Living La Vida #Local

women in education
Stacy works in Residential Life at a Boarding School in New Jersey

CAREER: STUDENT & RESIDENTIAL LIFE

Name: Stacey Janine Pierre-Louis

Age: 32

College & major: St. John’s University, Sports Management

Past jobs: Summer Camp Counselor, Basketball Camp Counselor, Summer Camp Director, Summer Residential Dean, Resident Assistant, Program Associate, Houseparent, Basketball Coach, Community Service Coordinator, Step Team Coach, Assistant Dean of Student Life

Current occupation: Residential Lead, Christina Seix Academy

How did you get involved in education, particularly student life? As you can see, almost all of my past job experiences as far back as high school included working with students in some capacity. After graduating college, I began to work at the Women’s Sports Foundation in Long Island. It is a non-profit organization dedicated to promoting girls and women in sports and physical activity. As part of my work there, I had the opportunity to award grants to organizations that were offering exceptional programs to young girls. It was amazing to see and hear the excitement when I announced they were awarded a grant, but found myself wishing that I could work in these programs we were acknowledging. I missed being hands-on and working with kids. Once I recognized this, I began to think about in what way would I enjoy interacting with kids again, and I entertained the idea of possibly working in an independent boarding school. I graduated from The Lawrenceville School, and it had such a profound impact on my life, I was interested in finding a way to engage in that kind of community once again, but now as a member of the faculty.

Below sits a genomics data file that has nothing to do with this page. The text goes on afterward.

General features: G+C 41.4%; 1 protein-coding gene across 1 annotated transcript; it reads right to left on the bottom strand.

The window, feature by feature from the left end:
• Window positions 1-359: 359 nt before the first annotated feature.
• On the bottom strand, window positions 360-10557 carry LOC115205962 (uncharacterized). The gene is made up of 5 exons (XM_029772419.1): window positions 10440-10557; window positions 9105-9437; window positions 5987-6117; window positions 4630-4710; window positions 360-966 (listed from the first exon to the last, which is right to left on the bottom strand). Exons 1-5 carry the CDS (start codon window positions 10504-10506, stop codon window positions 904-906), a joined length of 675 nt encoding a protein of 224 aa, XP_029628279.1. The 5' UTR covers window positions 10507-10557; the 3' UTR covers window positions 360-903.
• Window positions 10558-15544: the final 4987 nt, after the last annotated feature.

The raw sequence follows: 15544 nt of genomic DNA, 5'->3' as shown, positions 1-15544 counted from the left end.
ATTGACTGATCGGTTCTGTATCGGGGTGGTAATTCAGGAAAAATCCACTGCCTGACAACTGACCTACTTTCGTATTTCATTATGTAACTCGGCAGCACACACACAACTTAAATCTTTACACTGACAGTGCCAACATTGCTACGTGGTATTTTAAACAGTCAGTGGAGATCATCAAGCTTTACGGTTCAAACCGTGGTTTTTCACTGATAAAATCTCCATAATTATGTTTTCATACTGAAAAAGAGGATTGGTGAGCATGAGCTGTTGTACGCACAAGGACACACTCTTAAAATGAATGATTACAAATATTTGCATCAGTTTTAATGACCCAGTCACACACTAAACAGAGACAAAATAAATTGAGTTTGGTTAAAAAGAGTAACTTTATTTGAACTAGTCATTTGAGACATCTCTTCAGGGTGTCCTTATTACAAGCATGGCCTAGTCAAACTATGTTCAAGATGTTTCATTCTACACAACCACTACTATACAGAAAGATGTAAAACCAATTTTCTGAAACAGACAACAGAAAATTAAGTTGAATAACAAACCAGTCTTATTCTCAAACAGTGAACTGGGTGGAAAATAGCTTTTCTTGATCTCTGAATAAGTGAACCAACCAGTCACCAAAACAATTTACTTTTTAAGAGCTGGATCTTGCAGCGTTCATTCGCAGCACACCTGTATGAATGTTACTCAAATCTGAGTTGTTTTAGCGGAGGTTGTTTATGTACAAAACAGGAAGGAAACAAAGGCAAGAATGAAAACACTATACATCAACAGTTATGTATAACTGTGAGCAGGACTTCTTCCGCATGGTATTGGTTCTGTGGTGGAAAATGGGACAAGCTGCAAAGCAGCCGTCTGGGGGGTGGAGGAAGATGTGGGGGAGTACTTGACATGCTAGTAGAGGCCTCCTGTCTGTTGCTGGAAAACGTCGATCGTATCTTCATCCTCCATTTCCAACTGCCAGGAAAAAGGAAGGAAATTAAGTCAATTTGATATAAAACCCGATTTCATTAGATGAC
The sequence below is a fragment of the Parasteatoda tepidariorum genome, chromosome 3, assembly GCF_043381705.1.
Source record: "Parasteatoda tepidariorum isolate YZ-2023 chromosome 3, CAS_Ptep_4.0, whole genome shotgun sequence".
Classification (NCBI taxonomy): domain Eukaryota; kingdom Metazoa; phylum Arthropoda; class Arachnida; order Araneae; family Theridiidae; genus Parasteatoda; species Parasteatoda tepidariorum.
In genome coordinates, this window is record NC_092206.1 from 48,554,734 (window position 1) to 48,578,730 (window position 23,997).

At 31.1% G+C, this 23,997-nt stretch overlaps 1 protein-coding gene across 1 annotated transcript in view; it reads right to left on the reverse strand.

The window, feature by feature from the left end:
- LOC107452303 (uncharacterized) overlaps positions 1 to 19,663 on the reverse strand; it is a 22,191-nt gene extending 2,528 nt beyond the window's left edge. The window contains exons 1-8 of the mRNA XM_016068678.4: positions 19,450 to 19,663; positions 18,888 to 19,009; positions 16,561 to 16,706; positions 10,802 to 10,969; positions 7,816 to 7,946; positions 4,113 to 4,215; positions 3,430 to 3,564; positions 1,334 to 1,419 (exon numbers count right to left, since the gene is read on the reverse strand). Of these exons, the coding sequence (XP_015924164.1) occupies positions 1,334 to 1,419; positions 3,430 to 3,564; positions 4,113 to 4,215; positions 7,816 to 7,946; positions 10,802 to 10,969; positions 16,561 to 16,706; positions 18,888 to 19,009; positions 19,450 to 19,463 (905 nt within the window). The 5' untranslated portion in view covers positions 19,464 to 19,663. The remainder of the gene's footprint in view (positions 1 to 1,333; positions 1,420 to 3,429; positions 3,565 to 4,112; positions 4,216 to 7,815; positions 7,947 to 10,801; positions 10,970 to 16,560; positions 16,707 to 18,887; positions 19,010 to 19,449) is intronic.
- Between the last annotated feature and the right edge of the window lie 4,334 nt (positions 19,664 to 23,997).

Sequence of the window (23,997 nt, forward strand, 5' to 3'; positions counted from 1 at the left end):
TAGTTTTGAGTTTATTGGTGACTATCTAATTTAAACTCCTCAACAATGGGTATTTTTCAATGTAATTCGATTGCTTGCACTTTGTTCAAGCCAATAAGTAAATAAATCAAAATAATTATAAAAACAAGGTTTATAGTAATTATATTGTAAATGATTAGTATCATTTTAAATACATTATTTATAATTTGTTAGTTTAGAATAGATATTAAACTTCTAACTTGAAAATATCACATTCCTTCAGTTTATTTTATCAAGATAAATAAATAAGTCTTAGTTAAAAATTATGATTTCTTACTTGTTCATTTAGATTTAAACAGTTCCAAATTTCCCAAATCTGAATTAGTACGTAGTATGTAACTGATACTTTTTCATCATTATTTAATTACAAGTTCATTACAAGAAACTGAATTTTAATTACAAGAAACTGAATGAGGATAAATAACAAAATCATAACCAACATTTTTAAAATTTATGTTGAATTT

Did your college major influence your career field at all? I majored in Sports Management, which is a degree that encompasses the business of sports. There are many areas and careers that one could do based off of my degree and being involved in education as an athletic director/administrator is one of them. All in all, my degree did not explicitly lead me to my career in education, though some of the courses I took have helped with my line of work. For example, the Psychology of Coaching has come in handy 🙂

What do you love most about being a ‘Residential Lead’ at a boarding school? What I love most about being a Residential Lead at Christina Seix Academy is that I have been afforded the opportunity to help create a residential program for 4th – 8th graders at such a unique school in this country. Living on campus and being part of a school community in such an intimate way, I believe, is an experience that everyone should have at some point in their education. The lessons learned, the friendships made, the independence that is gained, is not only beneficial, but adds to the holistic growth, development and education of a student. Not only am I part of helping bring the vision of a boarding school to life, I also currently work on the front lines and live with six third grade boys in a small pilot program and have done so for the past two years. Interacting with these students on a daily basis, helping them grow and being in such a close partnership with their parents, has been rewarding.  We are all part of one community and team focused on helping these students and their families reach their full potential.